Many people think you have to think that you have to fish at night to catch catfish or that catfish bite better at night. Let’s take an in-depth look at these common questions and get to the truth about catching catfish at night!
If your Uncle Joe handed down his list of catfishing tips and told you that you had to fish at night to catch catfish, you’re doing it all wrong.
Night fishing is a popular topic among all anglers and something that’s completely misunderstood.
When it comes to catfishing though, there’s even more interest in night fishing than there is with any other species of freshwater fish.
There’s also a lot of misunderstanding and bad information surrounding night fishing and catfishing.
Starting around March my phone starts ringing off the hook with people who want to fish with me or get information on booking guided catfishing trips.
After they get some of their basic inquiries out of the way regarding cost and other pertinent details the next thing that often gets asked is “what time do you start fishing”.
When I respond “usually around first light” then they immediately respond with a rather shocked tone, “you mean you aren’t night fishing, I thought you had to go night fishing to catch catfish?”
There was a point and time many years ago that I though that catching good numbers of catfish meant you had to fish at night.
This couldn’t be further from the truth.
Even flathead catfish can be caught in the day with a little skill and modification of your techniques.
Night Fishing Catfish Fact and Fiction
There’s this image people have of catfishing.
Think of a guy sitting in a boat or on the shore fishing next to the light of coleman lantern waiting on a catfish to come along. The slight glow of the lantern dimly lights up the night and he’s lazily dangling a fishing rod waiting for old mister whiskers to come along.
The truth is night fishing has more to do with the angler than it does the actual ability to catch catfish.
Fishing during the day in the heat of the summer can be brutally hot, especially if you live in the south. Here in Texas, it’s like fishing on the sun when you hit the lake or river during the day in the summer.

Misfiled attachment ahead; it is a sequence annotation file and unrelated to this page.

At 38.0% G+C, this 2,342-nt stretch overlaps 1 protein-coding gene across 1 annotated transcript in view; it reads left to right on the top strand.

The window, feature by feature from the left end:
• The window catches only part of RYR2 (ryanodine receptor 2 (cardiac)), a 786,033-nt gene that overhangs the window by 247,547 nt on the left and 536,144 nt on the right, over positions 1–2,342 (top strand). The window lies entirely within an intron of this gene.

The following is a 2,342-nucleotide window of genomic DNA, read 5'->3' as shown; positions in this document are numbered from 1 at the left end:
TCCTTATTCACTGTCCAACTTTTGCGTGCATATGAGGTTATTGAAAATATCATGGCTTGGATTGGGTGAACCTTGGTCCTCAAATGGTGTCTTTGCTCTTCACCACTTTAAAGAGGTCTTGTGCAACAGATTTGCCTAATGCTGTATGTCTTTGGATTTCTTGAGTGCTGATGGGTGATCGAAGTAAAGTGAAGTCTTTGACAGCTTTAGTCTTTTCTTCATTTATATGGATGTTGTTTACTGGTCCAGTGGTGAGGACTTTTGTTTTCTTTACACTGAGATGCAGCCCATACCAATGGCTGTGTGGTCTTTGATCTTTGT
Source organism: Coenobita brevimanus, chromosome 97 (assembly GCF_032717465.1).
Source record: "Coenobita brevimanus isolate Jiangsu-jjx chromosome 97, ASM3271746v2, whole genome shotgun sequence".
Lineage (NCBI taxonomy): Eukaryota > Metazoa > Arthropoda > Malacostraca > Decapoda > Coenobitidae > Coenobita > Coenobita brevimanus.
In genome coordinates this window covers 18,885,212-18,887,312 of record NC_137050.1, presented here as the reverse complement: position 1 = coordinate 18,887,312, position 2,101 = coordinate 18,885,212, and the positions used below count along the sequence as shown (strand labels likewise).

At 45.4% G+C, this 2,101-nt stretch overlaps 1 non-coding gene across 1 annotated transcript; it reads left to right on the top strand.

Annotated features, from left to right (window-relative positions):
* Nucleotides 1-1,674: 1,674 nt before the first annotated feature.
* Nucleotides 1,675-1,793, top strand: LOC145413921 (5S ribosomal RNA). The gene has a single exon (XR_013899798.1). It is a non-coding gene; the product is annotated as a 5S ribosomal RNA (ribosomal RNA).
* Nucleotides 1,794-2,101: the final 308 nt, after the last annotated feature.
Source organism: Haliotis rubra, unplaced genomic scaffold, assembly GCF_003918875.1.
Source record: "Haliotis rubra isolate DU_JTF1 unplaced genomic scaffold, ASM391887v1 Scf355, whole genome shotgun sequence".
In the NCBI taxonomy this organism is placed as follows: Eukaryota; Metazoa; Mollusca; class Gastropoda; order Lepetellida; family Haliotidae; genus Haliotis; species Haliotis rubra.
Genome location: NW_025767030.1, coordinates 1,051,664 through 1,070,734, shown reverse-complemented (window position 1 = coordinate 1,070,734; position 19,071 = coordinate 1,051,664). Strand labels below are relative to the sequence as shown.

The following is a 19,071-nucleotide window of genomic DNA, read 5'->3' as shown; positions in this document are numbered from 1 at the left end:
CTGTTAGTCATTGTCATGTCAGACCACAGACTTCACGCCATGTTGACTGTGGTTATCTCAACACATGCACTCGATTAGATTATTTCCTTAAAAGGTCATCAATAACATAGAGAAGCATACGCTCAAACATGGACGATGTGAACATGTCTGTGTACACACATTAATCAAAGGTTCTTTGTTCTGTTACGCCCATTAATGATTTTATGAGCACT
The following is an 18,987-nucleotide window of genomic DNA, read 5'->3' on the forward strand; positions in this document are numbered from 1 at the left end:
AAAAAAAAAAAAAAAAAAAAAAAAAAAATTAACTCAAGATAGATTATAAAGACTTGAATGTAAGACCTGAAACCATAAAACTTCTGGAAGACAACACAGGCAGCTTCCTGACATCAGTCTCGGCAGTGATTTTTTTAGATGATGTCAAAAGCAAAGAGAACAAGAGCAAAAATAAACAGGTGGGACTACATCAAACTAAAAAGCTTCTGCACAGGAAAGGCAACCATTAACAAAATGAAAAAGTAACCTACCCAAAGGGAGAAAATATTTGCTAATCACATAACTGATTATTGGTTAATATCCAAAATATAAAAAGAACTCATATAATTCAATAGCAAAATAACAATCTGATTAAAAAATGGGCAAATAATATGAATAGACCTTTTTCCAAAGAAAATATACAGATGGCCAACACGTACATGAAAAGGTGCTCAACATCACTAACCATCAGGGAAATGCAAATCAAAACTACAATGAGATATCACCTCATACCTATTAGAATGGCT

Fishing during the day (even in the heat) can also be incredibly productive and is preferred by many catfish anglers.
There’s a large group of anglers also that never fish outside of the cover of darkness, and know nothing but night fishing (and they are really missing out).
If you think you need to fish at night to catch catfish (or any species of fish for that matter) and never venture out during the day, you’re missing out on some of the best fishing there is.
Night Fishing Disadvantages:
- It’s more cumbersome to fish at night due to lack of light (but there’s some ways to help with this). If you’re not an experienced angler or have others with you that aren’t experienced, it’s much more cumbersome to fish in the dark. Even the simple task of making up a new catfish rig takes longer.
- More difficult to navigate a boat in the dark, regardless of how well you know the body of water, even with GPS it can be a challenge.
- There are simple catfishing techniques that are incredibly productive that night fishing eliminates.
- BUGS. I’ll never forget the first time I ever fished at Lake Fairfield here in Texas, skeeter’s the size of hummingbirds.
Night Fishing Advantages:
- The obvious advantage is being much cooler at night than during the day in the summer months, allowing you to beat the heat.
- On busy lakes or rivers there are fewer boats on the water, and rarely any jet skis (jet fleas).
- The wind usually blows less at night so the water is generally much calmer. This can be a huge advantage if you’re trying to beat high winds but can also be a disadvantage as well.
For years summer catfishing for me meant heading out a few hours before dark and driving home at sunrise.
As I’ve evolved as a fisherman I spend less and less time fishing at night. In fact, if given the choice I’ll choose fishing for cats in the day every time.